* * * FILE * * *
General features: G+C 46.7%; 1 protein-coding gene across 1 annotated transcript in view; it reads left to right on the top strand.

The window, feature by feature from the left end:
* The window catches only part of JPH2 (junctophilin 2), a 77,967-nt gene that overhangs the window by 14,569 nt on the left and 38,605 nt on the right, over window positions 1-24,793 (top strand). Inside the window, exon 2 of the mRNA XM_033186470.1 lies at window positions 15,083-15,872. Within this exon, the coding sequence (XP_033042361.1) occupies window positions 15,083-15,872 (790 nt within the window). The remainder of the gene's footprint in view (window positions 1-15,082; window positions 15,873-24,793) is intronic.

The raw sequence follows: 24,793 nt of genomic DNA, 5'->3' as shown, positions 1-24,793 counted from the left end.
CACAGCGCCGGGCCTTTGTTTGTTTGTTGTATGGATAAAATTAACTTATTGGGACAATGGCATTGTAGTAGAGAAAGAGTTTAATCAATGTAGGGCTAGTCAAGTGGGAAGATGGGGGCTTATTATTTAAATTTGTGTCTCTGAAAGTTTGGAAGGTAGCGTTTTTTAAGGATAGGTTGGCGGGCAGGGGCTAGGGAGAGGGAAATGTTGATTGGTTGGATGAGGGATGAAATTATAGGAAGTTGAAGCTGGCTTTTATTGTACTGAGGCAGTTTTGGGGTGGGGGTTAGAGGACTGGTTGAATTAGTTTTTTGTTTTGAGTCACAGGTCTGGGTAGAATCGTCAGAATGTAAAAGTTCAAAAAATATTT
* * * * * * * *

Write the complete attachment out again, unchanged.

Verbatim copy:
General features: G+C 46.7%; 1 protein-coding gene across 1 annotated transcript in view; it reads left to right on the top strand.

The window, feature by feature from the left end:
* The window catches only part of JPH2 (junctophilin 2), a 77,967-nt gene that overhangs the window by 14,569 nt on the left and 38,605 nt on the right, over window positions 1-24,793 (top strand). Inside the window, exon 2 of the mRNA XM_033186470.1 lies at window positions 15,083-15,872. Within this exon, the coding sequence (XP_033042361.1) occupies window positions 15,083-15,872 (790 nt within the window). The remainder of the gene's footprint in view (window positions 1-15,082; window positions 15,873-24,793) is intronic.

The raw sequence follows: 24,793 nt of genomic DNA, 5'->3' as shown, positions 1-24,793 counted from the left end.
CACAGCGCCGGGCCTTTGTTTGTTTGTTGTATGGATAAAATTAACTTATTGGGACAATGGCATTGTAGTAGAGAAAGAGTTTAATCAATGTAGGGCTAGTCAAGTGGGAAGATGGGGGCTTATTATTTAAATTTGTGTCTCTGAAAGTTTGGAAGGTAGCGTTTTTTAAGGATAGGTTGGCGGGCAGGGGCTAGGGAGAGGGAAATGTTGATTGGTTGGATGAGGGATGAAATTATAGGAAGTTGAAGCTGGCTTTTATTGTACTGAGGCAGTTTTGGGGTGGGGGTTAGAGGACTGGTTGAATTAGTTTTTTGTTTTGAGTCACAGGTCTGGGTAGAATCGTCAGAATGTAAAAGTTCAAAAAATATTT